Art, Politicisation and Public Action

  • Pierre-Michel Menger Collège de France / EHESS / PSL


Cultural public action has progressively embraced two very different
concepts of Art and culture: one universalist and linking innovation to
democratisation; the other, differentialist and relativist, advocating a
non–hierarchisable plurality of artistic forms. What happens to these
differences within cultural public action and politicisation of the artistic
sphere? One of the main aporias of cultural policy is the gap between the
artist as an innovator and the general public, which can be seen from
both demand (a function of democratisation), and supply (a function of
support for creation) sides. This gap has been defended in a pessimistic,
aristocratic fashion (‘Baudelarian Modernity’), and through politicoaesthetical
rationalisation (avant–garde in nature). Yet in both cases, it
raises the question of the gap between the dynamics of creation and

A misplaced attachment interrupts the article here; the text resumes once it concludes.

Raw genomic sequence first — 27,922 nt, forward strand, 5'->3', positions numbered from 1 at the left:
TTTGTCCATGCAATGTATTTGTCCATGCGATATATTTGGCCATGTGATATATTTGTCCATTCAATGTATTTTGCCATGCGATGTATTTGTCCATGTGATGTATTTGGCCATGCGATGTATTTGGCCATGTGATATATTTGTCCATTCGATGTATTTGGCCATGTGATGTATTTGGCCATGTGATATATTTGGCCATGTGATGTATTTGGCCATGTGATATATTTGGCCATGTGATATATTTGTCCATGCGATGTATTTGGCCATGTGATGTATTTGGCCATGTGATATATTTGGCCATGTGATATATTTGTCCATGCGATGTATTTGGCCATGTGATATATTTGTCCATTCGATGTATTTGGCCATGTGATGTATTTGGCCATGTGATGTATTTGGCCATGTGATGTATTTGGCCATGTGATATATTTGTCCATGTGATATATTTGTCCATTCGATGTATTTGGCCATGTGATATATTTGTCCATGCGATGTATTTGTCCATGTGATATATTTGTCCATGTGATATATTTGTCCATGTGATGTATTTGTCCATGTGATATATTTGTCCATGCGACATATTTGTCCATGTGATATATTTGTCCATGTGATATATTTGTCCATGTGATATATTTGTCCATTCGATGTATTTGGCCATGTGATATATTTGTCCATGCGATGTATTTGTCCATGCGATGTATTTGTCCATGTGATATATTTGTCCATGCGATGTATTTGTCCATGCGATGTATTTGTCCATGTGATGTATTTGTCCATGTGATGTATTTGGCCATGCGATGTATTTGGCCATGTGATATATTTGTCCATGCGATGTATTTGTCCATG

of consumption — a gap that highlights the constant paradoxes that
arise from supposing a direct relationship between artistic innovation
on the one hand, and socio-political emancipation and progress on the
other. Ironically, it is the upper classes that lend the greatest support
for artistic daring. For both ideological and political reasons, most of
the avant-garde movement was ranged against the bourgeoisie. The
duality of the value of originality in Art (the aristocratic heroism of the
innovator versus the democratic individualism of the expressive artist)
point to two differing standpoints in the politicisation of art. This duality
offers two answers, which are now superimposed on this paradox.


Com citar
Menger, P.-M. (2017) “Art, Politicisation and Public Action”, Debats. Revista de cultura, poder i societat, 10. Available at: (Accessed: 18April2021).